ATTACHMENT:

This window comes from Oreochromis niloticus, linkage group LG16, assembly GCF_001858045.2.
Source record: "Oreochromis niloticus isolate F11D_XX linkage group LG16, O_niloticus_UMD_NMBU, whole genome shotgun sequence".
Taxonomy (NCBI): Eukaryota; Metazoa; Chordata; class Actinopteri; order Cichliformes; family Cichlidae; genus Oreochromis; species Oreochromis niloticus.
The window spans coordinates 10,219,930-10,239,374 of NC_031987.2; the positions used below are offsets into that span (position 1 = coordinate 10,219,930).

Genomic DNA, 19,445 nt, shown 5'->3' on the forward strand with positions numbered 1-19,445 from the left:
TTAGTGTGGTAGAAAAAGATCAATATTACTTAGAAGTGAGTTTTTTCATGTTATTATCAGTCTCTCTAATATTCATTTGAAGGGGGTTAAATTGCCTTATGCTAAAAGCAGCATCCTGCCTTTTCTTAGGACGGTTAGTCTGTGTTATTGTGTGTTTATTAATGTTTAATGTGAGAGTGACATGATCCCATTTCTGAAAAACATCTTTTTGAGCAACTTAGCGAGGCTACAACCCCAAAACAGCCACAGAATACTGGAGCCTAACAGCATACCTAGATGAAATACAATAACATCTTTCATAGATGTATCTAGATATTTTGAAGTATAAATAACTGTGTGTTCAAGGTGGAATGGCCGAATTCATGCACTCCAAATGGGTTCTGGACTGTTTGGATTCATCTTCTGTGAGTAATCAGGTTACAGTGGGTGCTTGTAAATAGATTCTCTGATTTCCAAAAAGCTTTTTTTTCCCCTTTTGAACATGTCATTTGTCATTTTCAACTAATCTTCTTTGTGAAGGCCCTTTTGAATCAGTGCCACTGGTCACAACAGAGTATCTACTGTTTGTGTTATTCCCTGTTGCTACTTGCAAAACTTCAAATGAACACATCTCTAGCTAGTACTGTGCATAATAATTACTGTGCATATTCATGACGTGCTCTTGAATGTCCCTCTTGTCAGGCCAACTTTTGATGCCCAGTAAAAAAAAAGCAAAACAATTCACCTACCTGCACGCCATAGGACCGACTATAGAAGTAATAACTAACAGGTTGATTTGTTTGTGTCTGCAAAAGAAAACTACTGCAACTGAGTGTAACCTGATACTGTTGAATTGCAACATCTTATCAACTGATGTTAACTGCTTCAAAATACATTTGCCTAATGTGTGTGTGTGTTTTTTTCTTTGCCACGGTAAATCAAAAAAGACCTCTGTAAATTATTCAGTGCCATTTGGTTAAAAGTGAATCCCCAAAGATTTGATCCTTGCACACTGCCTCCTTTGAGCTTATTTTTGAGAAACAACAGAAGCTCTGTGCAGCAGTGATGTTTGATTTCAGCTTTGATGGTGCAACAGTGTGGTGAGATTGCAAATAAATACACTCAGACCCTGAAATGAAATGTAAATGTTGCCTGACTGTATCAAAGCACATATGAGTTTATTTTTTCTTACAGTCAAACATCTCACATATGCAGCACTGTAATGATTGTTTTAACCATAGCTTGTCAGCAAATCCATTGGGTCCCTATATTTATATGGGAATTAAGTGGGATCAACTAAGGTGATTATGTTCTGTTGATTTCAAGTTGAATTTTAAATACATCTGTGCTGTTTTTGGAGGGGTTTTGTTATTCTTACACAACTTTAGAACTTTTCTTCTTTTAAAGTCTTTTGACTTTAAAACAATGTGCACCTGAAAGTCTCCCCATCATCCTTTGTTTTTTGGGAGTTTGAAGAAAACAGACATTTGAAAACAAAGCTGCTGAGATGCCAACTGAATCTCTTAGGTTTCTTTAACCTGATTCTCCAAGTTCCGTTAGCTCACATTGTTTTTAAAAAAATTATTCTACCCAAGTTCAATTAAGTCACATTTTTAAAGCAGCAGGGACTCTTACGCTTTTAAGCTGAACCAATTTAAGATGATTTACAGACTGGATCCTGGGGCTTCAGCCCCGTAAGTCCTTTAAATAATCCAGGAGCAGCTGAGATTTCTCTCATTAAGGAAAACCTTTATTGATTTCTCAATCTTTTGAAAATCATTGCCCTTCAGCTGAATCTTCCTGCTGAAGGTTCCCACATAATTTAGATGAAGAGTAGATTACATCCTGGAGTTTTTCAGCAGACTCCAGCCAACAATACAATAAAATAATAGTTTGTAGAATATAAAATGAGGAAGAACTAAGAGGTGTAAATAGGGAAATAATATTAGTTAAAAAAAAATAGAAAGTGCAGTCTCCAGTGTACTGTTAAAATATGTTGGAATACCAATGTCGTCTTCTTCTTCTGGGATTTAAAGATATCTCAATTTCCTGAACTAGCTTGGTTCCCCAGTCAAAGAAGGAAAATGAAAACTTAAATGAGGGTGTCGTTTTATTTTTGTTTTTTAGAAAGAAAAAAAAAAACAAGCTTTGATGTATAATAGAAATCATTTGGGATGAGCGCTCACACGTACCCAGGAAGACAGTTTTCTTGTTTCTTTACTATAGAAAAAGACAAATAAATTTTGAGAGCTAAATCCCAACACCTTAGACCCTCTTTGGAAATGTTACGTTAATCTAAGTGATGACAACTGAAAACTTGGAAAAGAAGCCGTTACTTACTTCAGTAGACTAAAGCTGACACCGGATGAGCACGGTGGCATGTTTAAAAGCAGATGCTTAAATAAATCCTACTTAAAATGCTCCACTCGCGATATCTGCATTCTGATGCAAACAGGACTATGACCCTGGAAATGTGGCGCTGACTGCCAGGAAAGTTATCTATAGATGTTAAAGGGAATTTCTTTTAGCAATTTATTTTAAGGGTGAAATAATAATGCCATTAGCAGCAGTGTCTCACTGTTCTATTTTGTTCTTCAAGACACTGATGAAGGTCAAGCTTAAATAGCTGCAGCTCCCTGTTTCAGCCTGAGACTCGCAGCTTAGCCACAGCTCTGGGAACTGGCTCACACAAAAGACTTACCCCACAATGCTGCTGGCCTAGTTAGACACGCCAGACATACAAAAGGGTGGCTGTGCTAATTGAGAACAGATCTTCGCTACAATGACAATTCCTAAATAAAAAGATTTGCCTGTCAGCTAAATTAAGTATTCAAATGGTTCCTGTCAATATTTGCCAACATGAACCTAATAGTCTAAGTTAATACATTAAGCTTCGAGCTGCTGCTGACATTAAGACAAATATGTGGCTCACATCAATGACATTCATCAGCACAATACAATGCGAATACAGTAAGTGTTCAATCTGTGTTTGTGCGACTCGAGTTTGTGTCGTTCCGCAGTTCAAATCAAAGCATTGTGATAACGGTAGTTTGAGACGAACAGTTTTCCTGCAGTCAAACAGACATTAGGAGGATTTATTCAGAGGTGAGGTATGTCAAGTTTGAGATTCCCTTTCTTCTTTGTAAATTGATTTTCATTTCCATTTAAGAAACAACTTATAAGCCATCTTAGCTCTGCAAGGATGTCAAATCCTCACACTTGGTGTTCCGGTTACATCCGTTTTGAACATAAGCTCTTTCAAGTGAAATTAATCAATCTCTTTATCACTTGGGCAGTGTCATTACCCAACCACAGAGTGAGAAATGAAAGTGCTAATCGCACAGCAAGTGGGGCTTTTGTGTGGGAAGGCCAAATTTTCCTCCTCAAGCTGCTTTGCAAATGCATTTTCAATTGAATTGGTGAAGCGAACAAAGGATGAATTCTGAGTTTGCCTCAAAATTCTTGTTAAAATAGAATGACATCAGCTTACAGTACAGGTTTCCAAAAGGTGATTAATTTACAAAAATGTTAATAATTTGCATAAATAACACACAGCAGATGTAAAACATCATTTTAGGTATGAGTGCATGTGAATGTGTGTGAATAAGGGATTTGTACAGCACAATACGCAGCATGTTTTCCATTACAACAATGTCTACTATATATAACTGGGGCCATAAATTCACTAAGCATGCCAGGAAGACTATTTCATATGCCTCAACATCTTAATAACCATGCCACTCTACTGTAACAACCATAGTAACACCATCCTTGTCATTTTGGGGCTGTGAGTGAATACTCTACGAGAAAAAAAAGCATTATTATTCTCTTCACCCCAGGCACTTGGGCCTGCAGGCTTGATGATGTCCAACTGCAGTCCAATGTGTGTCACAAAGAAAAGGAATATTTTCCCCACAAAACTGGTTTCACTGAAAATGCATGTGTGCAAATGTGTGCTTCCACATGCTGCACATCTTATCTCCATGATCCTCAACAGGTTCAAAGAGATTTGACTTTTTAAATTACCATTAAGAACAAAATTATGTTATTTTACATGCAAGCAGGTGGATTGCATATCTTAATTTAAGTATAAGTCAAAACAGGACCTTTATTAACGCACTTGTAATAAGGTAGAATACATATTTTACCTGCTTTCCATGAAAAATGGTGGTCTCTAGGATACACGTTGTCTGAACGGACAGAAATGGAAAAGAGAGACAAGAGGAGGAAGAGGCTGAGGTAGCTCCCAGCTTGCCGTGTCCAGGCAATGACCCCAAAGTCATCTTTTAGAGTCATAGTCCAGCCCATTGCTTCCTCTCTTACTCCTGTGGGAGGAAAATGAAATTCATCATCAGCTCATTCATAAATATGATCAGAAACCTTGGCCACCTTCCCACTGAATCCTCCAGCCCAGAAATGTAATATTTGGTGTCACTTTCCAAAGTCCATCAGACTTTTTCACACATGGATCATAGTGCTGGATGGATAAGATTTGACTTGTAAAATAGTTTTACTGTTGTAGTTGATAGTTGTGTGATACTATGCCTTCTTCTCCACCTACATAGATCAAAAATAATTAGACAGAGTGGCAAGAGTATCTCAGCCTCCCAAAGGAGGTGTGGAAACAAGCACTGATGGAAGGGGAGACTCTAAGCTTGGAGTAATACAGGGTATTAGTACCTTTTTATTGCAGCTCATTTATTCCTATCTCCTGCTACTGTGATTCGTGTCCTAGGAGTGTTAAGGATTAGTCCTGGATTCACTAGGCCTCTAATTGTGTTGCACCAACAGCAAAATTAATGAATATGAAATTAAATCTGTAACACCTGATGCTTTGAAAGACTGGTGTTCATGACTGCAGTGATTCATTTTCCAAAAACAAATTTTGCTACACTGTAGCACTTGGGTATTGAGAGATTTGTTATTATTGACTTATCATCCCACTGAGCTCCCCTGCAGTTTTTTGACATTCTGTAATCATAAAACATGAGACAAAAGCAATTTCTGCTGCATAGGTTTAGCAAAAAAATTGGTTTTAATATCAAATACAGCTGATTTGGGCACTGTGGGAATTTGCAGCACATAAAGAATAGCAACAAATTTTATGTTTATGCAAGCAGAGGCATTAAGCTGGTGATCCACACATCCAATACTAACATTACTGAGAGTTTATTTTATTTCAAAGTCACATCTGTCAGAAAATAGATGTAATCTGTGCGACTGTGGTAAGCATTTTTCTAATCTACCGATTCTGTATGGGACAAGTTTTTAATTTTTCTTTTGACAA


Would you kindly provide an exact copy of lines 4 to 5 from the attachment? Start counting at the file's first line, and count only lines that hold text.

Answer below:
The window spans coordinates 10,219,930-10,239,374 of NC_031987.2; the positions used below are offsets into that span (position 1 = coordinate 10,219,930).

Genomic DNA, 19,445 nt, shown 5'->3' on the forward strand with positions numbered 1-19,445 from the left: